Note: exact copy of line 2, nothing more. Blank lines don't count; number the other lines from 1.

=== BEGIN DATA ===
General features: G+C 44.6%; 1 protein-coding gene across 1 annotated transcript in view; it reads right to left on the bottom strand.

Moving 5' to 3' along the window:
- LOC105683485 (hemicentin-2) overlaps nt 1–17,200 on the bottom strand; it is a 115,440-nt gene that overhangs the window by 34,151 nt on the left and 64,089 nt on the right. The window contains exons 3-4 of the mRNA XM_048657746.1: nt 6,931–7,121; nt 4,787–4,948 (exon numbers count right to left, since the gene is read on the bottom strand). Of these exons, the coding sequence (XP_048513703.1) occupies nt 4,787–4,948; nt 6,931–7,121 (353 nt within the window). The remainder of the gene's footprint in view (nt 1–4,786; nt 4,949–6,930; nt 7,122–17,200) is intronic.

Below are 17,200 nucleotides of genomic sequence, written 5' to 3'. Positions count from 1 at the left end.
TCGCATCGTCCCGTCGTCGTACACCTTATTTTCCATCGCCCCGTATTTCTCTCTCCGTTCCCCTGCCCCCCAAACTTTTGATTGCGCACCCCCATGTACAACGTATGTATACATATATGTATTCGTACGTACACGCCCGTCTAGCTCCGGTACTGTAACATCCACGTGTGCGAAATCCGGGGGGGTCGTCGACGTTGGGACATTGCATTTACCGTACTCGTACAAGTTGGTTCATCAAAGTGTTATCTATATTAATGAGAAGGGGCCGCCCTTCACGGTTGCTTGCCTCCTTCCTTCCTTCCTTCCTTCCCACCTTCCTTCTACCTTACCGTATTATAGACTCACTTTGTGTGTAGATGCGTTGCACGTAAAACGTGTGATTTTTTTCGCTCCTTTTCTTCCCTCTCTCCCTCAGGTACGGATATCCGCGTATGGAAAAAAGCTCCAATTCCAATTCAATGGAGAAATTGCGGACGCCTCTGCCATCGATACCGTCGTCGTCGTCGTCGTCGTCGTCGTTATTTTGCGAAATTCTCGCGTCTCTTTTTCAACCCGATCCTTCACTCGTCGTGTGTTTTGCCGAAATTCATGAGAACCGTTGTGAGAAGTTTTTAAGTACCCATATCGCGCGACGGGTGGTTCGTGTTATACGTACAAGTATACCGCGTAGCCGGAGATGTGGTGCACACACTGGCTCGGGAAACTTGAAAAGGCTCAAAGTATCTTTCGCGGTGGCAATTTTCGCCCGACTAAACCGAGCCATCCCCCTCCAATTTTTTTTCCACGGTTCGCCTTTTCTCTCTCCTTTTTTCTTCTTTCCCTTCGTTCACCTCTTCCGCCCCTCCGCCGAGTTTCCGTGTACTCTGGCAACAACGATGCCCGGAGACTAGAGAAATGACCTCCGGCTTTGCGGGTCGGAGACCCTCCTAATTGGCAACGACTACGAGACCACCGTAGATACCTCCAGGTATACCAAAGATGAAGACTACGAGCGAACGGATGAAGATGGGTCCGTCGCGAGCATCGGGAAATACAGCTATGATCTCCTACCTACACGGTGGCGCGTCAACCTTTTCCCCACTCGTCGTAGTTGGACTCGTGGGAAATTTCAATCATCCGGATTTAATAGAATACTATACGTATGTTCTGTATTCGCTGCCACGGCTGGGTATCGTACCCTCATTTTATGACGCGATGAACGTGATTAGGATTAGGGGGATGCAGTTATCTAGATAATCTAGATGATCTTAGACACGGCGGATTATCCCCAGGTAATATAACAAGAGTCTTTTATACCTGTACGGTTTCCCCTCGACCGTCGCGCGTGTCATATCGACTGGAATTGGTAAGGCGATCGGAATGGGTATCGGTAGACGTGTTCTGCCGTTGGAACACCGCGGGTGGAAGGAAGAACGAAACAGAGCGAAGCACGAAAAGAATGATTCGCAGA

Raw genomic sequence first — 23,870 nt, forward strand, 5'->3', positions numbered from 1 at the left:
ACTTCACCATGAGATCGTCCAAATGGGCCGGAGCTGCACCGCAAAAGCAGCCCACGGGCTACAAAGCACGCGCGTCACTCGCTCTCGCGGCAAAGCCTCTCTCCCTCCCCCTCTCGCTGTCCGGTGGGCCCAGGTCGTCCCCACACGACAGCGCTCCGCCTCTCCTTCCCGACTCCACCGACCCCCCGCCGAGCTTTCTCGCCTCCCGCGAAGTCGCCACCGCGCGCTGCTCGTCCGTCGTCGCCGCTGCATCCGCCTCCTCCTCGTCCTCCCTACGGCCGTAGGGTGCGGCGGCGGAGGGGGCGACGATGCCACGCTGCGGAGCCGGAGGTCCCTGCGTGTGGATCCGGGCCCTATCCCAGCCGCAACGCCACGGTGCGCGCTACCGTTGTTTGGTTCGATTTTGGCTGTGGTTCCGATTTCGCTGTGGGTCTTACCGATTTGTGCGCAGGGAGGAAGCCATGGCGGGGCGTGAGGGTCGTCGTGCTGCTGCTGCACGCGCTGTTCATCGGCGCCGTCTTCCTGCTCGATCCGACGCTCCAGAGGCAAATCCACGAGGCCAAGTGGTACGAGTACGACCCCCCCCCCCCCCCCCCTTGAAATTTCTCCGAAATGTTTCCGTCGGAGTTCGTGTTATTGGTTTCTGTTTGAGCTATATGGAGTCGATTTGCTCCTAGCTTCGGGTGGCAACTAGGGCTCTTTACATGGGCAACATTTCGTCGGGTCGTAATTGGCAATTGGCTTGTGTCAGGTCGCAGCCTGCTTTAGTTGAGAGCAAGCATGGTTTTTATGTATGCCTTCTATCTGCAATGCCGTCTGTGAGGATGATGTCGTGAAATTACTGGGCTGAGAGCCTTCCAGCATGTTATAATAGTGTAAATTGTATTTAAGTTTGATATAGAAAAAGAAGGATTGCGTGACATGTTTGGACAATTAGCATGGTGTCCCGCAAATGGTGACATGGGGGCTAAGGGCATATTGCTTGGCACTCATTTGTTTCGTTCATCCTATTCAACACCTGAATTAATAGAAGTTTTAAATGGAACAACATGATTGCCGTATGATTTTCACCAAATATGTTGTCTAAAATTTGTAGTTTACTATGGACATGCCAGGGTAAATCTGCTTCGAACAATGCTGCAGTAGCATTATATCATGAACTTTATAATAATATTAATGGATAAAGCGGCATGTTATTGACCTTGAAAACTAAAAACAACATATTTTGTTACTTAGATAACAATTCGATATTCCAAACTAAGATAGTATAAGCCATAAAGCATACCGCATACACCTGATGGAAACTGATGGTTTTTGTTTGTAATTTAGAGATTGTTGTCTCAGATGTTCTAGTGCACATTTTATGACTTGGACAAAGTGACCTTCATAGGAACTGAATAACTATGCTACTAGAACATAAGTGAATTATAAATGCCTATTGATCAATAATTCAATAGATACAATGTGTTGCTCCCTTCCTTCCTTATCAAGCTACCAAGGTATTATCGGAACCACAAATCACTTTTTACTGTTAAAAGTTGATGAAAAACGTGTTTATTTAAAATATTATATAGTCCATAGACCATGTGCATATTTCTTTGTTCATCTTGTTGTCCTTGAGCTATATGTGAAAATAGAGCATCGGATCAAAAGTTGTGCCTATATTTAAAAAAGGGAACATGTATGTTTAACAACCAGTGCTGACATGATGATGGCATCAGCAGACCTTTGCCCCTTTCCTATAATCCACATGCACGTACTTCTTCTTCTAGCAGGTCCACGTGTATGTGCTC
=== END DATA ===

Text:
Moving 5' to 3' along the window: